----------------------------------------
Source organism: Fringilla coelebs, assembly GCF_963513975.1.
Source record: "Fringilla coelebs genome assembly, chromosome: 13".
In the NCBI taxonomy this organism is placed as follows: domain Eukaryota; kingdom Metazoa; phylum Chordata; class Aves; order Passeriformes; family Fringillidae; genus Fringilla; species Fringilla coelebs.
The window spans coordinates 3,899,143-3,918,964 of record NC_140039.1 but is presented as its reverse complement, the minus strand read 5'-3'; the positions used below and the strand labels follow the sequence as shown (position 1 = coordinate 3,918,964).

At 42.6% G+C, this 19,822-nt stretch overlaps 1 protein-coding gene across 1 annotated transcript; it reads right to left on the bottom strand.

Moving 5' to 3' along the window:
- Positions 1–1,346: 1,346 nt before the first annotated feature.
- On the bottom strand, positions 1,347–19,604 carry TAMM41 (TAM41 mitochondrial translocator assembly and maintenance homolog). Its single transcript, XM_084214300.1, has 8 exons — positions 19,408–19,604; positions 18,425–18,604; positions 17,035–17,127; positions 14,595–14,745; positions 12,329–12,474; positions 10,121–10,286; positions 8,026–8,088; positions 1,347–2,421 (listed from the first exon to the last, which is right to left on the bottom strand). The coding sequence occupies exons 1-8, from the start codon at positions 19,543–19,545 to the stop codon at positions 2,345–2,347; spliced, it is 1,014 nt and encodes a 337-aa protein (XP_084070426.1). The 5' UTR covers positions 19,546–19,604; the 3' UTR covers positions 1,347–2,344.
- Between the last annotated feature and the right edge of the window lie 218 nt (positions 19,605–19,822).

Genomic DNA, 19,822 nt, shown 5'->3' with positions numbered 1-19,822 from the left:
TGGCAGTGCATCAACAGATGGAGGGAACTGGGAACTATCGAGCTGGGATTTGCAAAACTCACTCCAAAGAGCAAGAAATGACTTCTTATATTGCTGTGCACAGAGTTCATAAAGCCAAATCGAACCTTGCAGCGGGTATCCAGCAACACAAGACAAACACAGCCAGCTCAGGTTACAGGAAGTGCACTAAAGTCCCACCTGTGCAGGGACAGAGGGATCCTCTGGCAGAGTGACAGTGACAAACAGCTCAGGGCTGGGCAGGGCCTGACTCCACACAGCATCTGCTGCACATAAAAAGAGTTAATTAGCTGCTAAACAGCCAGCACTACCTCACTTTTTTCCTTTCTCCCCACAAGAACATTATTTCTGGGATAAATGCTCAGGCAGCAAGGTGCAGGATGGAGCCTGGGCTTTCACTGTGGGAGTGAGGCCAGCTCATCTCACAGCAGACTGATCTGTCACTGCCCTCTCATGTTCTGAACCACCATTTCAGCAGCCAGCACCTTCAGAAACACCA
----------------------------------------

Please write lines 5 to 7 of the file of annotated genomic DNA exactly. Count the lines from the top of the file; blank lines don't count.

At 42.6% G+C, this 19,822-nt stretch overlaps 1 protein-coding gene across 1 annotated transcript; it reads right to left on the bottom strand.

Moving 5' to 3' along the window:
- Positions 1–1,346: 1,346 nt before the first annotated feature.